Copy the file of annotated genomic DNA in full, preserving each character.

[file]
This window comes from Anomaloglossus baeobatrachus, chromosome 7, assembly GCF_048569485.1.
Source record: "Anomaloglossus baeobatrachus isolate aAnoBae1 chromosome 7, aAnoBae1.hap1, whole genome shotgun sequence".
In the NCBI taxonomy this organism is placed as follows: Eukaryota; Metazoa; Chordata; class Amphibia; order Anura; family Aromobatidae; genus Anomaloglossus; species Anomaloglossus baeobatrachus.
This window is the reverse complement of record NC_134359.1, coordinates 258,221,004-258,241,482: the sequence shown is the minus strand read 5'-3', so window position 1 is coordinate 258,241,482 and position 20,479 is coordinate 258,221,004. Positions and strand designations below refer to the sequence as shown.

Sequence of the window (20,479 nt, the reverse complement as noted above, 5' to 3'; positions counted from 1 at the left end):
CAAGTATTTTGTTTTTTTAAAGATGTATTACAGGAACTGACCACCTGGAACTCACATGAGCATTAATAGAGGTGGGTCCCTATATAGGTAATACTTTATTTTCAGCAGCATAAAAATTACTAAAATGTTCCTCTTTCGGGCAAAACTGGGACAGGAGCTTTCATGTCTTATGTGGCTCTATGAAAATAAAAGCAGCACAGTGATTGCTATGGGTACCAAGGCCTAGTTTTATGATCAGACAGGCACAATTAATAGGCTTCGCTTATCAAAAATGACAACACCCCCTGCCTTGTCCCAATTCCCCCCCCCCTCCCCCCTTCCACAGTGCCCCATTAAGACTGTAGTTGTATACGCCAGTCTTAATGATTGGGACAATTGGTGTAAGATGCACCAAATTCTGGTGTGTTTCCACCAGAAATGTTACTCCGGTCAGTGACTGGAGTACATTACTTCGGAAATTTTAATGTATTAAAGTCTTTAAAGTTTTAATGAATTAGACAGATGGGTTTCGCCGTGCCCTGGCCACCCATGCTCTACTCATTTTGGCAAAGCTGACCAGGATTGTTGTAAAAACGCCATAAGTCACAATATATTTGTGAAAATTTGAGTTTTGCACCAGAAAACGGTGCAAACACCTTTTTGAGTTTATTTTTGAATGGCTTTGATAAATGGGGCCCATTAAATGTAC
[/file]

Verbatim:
This window comes from Anomaloglossus baeobatrachus, chromosome 7, assembly GCF_048569485.1.
Source record: "Anomaloglossus baeobatrachus isolate aAnoBae1 chromosome 7, aAnoBae1.hap1, whole genome shotgun sequence".
In the NCBI taxonomy this organism is placed as follows: Eukaryota; Metazoa; Chordata; class Amphibia; order Anura; family Aromobatidae; genus Anomaloglossus; species Anomaloglossus baeobatrachus.
This window is the reverse complement of record NC_134359.1, coordinates 258,221,004-258,241,482: the sequence shown is the minus strand read 5'-3', so window position 1 is coordinate 258,241,482 and position 20,479 is coordinate 258,221,004. Positions and strand designations below refer to the sequence as shown.

Sequence of the window (20,479 nt, the reverse complement as noted above, 5' to 3'; positions counted from 1 at the left end):
CAAGTATTTTGTTTTTTTAAAGATGTATTACAGGAACTGACCACCTGGAACTCACATGAGCATTAATAGAGGTGGGTCCCTATATAGGTAATACTTTATTTTCAGCAGCATAAAAATTACTAAAATGTTCCTCTTTCGGGCAAAACTGGGACAGGAGCTTTCATGTCTTATGTGGCTCTATGAAAATAAAAGCAGCACAGTGATTGCTATGGGTACCAAGGCCTAGTTTTATGATCAGACAGGCACAATTAATAGGCTTCGCTTATCAAAAATGACAACACCCCCTGCCTTGTCCCAATTCCCCCCCCCCTCCCCCCTTCCACAGTGCCCCATTAAGACTGTAGTTGTATACGCCAGTCTTAATGATTGGGACAATTGGTGTAAGATGCACCAAATTCTGGTGTGTTTCCACCAGAAATGTTACTCCGGTCAGTGACTGGAGTACATTACTTCGGAAATTTTAATGTATTAAAGTCTTTAAAGTTTTAATGAATTAGACAGATGGGTTTCGCCGTGCCCTGGCCACCCATGCTCTACTCATTTTGGCAAAGCTGACCAGGATTGTTGTAAAAACGCCATAAGTCACAATATATTTGTGAAAATTTGAGTTTTGCACCAGAAAACGGTGCAAACACCTTTTTGAGTTTATTTTTGAATGGCTTTGATAAATGGGGCCCATTAAATGTAC